Chin Series Part 3: High Post

    A third great option in the Chin Series is entering the ball to the high post. This creates scoring options that will keep the defense off balance!

    This is one of the best parts of the offense. While Coach Jennings has used the offense to create uptempo, easy scoring opportunities for his team, each coach can put their unique fingerprint on this offense.


    The 3 Parts Of The Princeton Offense

    Chin Series is only one piece of this effective offense. The other two parts of Aaron Jennings’ Princeton Offense are the Point Series and the Low Series.

    Point Series - The Point Series is an offense that is initiated by entering the ball to a high post.

    The Point Series emphasizes and teaches the split-action where the offense is reading what the defense is giving you and taking advantage of this. This split-action leads to many backdoor lay up opportunities as well as wide open 3s.

    Low Series- The Low Series allows for teams to go seamlessly from transition into the Princeton Offense. It also utilizes low post play as an option, giving teams something different to worry about on defense while still focusing on multiple backdoor cuts.

    The Low Series has something for everyone. It is a transition offense that looks to attack through low post first, but then multiple backdoor cuts looking to put extreme pressure on aggressive defenses...and once again, when they fear the backdoor cut, open 3s will flow naturally from this system.


    What NBA Teams Know That You Don’t

    Coach Pete Carril

    One thing Coach Pete Carril is known for is winning 514 games over a 29 year career at Princeton. Maybe his most memorable moment was the 2011 shock of defeating the defending champion UCLA Bruins 43-41 in the NCAA tournament. A game that showed the entire world what the Princeton Offense could do. While Coach Carril has since retired, his offense lives on with basketball teams around the world.

    This offense gave the more talented teams he faced headaches for years. Although Coach Carill will be the first to tell you he did not invent the backdoor cut, coaches will tell you that he learned to use it more effectively than ANY OTHER COACH IN HISTORY! Colleges across the country soon followed suit and implemented this highly effective offense.

    Copycat Coaches

    Coaches are known to “borrow” offenses that work when they see opportunities to improve their team. These coaches know one thing-if you are going to implement an offense, implement one that creates easy scoring opportunities for your team and gives your team the best chance to win.

    It is hard to find an NBA team that has not adopted or used a variation of the Princeton Offense or principles. Just turn on the TV and watch the Sacramento Kings, New Jersey Nets, or Washington Wizards, each who have incorporated the Princeton Offense into their system. Coach John Beilein who successfully implemented parts of the Princeton Offense at Michigan will now bring those same principles to the Cleveland Cavaliers.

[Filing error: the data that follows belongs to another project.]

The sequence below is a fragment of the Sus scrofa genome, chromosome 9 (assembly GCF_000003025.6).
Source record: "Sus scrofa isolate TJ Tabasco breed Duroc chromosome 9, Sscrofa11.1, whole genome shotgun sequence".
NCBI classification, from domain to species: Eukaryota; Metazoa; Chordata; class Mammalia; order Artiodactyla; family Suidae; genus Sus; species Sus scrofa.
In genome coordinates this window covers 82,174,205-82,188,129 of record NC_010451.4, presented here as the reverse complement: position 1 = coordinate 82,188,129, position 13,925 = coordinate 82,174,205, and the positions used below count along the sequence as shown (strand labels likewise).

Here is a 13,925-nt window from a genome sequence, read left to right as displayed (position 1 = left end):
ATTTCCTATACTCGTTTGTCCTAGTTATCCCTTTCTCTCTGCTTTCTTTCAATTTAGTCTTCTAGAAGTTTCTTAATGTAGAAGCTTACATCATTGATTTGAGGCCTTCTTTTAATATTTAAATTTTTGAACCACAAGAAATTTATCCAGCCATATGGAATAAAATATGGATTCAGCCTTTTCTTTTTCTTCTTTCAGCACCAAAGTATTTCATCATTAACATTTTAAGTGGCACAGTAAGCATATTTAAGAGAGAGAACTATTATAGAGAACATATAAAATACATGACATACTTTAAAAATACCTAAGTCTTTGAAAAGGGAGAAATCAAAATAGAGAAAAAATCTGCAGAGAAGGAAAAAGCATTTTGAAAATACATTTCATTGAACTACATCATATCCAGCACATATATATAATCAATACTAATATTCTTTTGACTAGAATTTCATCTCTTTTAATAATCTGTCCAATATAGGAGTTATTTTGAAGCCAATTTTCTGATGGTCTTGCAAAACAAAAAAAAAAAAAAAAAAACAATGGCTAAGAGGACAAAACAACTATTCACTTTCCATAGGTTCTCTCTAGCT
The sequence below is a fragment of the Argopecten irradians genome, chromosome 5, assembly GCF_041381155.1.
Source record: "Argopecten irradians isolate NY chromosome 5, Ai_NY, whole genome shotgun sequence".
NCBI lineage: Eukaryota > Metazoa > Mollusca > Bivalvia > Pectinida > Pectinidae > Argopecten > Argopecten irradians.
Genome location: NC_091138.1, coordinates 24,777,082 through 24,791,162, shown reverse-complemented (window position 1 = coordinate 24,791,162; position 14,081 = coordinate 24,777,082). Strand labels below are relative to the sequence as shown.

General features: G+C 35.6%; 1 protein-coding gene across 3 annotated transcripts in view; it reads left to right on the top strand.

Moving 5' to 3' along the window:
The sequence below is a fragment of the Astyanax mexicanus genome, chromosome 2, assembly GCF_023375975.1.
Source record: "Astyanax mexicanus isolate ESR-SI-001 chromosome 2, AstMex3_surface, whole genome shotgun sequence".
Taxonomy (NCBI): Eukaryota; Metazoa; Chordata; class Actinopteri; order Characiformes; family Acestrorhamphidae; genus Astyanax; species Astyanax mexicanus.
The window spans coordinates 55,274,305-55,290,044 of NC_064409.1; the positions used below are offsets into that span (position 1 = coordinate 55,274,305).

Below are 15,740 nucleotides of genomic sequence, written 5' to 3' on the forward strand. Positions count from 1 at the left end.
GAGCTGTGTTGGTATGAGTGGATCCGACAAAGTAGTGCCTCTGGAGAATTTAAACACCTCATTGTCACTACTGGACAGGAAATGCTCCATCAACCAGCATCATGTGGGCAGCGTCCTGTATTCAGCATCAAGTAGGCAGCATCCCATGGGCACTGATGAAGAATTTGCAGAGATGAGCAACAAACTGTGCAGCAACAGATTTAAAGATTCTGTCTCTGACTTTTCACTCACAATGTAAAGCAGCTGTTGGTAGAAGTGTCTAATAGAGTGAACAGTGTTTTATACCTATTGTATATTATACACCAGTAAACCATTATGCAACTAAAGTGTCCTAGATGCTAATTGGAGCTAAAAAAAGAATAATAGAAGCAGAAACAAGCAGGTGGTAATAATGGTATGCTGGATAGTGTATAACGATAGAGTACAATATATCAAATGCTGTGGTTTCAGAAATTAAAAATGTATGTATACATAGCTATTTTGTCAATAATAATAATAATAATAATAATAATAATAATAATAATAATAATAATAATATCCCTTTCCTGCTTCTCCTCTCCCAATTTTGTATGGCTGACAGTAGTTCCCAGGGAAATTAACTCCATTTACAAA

Many college teams have implemented all or pieces of the offense as well. You can find teams from coast to coast using the offense. One team is Coach Scott Mooney and the Richmond Spiders who have become a regular in NCAA Tournament use the Princeton Offense. Another team that has had success using the Princeton Offense is Coach Randy Bennett and the St. Mary’s Gaels. Other teams have implemented principles taught in the offense into their system, such as the 2019 NCAA Champion Virginia Cavaliers under Coach Tony Bennett.


    Implementation of the Princeton Offense

    Implement Everything

    Part of the beauty of Aaron Jennings’ Princeton Offensive System is the fact that you can pick and choose what you want to implement. If you choose to implement the entire system, break it down by teaching one series at a time. Whether it is Chin, Point, or Low, wait until your team has a good understanding of the series you are implementing and then move on to the next piece of the Princeton Offense.

    Each piece of the offense has several options. Break down the offense by looking at each option in the order it appears in the offense and then move on to the next option.

    Implement A La Carte

    Maybe you want to start with only one piece before implementing it all, you can easily do that. You can pick the piece of Aaron Jennings’ Princeton Offense that best fits your teams, whether you have a team that everybody shoots the 3 well or you have 1 or 2 players that shoot well from the perimeter, the Princeton Offense has something for everyone.

  • Do you want to focus on the easiest piece of the Princeton Offense to use? Start with Chin Series

  • Do you want to focus on running it as your transition offense? Implement Low Series.

  • Do you want to start to help a good shooting team get more open 3s? Begin with Point Series.
  • Princeton vs Zone